What you can do to live longer? - KFVS12 News & Weather Cape Girardeau, Carbondale, Poplar Bluff

What you can do to live longer?

Women ages 75 and younger are dying at higher rates. Women ages 75 and younger are dying at higher rates.
Bad signs are easily getting winded, smoking and having trouble pushing a chair across the room. Bad signs are easily getting winded, smoking and having trouble pushing a chair across the room.
CAPE GIRARDEAU, MO (KFVS) -

How much longer will you live? New information out this week may provide some clues.

Do you want to know your chances of dying in the next 10 years? A new test could help you find out.

Meanwhile, it looks like women are dying younger. What you can do to live longer? Health experts say changing personal behaviors and habits could be a good start.

"A lot of it is life style choices," said Jack Hembree director of Healthpoint Fitness.

First, let's look at a morality index researchers developed for people over 50.

Twelve items are assigned points. Lower points mean there is less chance you will die within the next 10 years.

Bad signs are easily getting winded, smoking and having trouble pushing a chair across the room.

Meanwhile a new study finds some women aren't living as long as in previous years.

Women ages 75 and younger are dying at higher rates, especially in rural counties in the south and west.

Some blame higher smoking rates, obesity and less education.

"Behaviors can be hard to change, said Jane Wernsman, Executive Director of the Cape County Public Health Center.

Wernsman says a recent public health assessment showed areas where awareness and better choices could help people live a longer life.

"A lot of the health issues we see do have a behavior component to them," said Wernsman. "Education and awareness can make a big difference."

The big three problems are lower immunizations rates for children, prenatal smoking rates, and obesity.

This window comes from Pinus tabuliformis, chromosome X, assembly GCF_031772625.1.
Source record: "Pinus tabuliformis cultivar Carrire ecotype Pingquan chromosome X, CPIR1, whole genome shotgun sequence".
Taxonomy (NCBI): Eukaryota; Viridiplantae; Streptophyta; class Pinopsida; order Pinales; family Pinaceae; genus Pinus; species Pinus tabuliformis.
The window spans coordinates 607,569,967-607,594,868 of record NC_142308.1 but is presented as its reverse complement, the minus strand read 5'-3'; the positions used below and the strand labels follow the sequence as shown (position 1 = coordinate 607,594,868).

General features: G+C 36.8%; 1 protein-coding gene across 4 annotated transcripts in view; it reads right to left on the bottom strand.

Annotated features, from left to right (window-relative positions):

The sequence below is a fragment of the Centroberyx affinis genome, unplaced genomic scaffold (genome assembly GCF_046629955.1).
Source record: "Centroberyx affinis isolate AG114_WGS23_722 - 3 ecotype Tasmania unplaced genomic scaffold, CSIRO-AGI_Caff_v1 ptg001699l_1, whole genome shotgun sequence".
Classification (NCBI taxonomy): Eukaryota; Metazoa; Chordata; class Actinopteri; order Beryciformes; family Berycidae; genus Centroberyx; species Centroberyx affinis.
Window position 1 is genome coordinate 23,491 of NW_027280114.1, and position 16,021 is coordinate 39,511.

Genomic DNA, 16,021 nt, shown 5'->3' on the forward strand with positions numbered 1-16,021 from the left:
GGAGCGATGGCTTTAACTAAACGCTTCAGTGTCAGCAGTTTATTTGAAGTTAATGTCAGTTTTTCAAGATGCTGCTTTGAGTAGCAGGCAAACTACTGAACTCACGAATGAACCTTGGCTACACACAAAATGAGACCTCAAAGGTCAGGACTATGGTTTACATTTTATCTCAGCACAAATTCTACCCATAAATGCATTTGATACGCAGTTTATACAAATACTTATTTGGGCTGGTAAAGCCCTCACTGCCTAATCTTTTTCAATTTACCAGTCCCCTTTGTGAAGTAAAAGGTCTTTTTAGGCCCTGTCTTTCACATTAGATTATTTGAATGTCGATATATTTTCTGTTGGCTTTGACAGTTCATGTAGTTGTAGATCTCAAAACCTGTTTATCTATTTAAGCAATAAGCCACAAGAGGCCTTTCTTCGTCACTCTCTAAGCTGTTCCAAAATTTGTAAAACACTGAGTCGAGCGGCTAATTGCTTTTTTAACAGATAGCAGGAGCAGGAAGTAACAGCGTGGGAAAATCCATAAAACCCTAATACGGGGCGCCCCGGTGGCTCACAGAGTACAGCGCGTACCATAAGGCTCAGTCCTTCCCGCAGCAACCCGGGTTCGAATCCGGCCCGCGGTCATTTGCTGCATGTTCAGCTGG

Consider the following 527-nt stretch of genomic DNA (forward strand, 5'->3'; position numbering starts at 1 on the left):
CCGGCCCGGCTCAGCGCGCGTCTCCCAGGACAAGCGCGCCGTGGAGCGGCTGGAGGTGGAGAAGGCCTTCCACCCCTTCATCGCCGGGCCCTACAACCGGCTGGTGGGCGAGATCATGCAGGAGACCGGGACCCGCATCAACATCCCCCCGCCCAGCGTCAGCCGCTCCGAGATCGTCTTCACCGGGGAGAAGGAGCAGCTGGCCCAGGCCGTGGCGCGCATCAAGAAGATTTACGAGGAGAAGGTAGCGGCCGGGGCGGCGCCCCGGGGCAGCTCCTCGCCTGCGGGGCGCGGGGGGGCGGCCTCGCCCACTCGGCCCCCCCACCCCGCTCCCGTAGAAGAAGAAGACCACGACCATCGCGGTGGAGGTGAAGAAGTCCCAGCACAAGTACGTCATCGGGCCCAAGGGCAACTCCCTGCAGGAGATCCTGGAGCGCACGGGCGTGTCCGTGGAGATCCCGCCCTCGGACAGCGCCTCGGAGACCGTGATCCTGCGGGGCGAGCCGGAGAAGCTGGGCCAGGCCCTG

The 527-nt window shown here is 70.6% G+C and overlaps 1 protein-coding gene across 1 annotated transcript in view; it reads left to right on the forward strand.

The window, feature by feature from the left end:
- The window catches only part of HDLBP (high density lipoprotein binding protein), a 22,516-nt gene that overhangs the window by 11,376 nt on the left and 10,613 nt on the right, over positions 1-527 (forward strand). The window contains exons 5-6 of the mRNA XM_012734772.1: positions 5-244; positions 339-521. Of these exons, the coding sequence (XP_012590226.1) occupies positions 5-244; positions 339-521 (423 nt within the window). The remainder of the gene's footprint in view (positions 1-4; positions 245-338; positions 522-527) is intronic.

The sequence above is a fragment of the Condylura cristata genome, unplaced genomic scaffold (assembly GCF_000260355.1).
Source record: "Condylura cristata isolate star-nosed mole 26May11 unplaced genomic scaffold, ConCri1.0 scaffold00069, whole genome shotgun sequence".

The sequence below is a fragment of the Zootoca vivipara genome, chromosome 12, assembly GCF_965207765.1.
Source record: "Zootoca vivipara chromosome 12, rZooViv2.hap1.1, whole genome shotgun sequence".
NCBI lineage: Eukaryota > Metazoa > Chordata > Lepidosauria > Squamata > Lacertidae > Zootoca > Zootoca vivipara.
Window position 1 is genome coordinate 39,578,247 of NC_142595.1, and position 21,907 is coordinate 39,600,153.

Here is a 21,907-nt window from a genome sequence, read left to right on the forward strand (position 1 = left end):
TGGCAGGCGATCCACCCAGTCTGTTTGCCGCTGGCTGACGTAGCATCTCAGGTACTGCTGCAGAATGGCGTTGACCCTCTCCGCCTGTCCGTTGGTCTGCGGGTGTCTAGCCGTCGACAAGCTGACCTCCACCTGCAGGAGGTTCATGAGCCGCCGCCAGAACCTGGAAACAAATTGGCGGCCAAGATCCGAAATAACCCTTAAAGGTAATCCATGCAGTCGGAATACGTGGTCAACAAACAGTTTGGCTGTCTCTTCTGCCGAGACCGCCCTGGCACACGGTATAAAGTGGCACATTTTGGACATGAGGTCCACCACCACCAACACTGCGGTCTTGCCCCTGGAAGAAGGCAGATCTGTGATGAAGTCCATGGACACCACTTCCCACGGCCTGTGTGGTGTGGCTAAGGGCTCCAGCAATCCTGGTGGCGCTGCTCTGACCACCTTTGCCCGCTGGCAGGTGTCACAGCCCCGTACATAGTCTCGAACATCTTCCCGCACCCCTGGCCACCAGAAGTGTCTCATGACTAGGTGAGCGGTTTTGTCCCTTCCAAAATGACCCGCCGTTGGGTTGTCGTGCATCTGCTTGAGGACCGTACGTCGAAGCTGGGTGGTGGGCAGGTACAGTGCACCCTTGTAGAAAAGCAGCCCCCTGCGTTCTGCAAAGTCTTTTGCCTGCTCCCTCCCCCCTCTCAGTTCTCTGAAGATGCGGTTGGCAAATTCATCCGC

"Become aware of some of the personal habits that you are doing that you can change personally," said Wernsman. "Screenings can help too. Also, be aware of the resources of the available to you at the Cape County Public Health Center."

Besides the local Health Center or your doctor, one place many people start is the gym.

That's where trainers say these days it's not just about looking, but also feeling good.

"People come in here and turn their lives around," said Hembree. "They don't just lose tremendous amounts of weight, they are able to do things they couldn't do before. They get excited about things like being able to play with their grand kids, or walk a certain distance, or bend over and pick something up that they couldn't before. We assess each overall health and set goals."

Experts say the easiest thing you can do to live longer is eliminate habits like smoking and get moving.

"We want to help people live better and that's the bottom line," said Hembree. "We have to take care of ourselves because we can't totally rely on modern medicine."

The mortality index is meant to help doctors figure out if patients need expensive tests or procedures. Especially if their score doesn't look like they'll make it 10 more years.

Researchers in San Francisco say they developed the test to help patients understand the pros and cons of certain treatments, cancer screening and tests. That's because some of those measures may not be safe or appropriate for people likely to die before the disease ever develops.

The 12 items on the index are assigned points.

Right off the bat, men get 2 points. Then, men and women ages 60 to 64 get 1 point -- ages 70 to 74 get 3 points – and 85 or over get 7 points.

For two points each: current or previous cancer diagnosis, excluding minor skin cancers; lung disease limiting activity or requiring oxygen; heart failure; smoking; difficulty bathing; difficulty managing money because of health or memory problem; and problems walking several blocks.

At one point each: diabetes or high blood sugar; difficulty pushing large objects; being thin or normal weight.

The worst score is a 26. A score of 26, according to the test means you have a 95% chance of dying within 10 years. For that projection, you have to be a man at least 85 years old with every conditions.

A score of zero earns a three percent chance of dying within 10 years. To score so ‘well' you'd have to be a woman younger than 60 without any issues.

Experts warn the test is only meant to offer clues.

The findings were published Tuesday in the Journal of the American Medical Association.

Researchers created the index by analyzing data on almost 20,000 Americans over 50 who participated in a health survey in 1998. Participants were tracked for 10 years. About 6,000 participants died during that time.

The study regarding women's life expectancy was published Monday in the Journal of Health Affairs.

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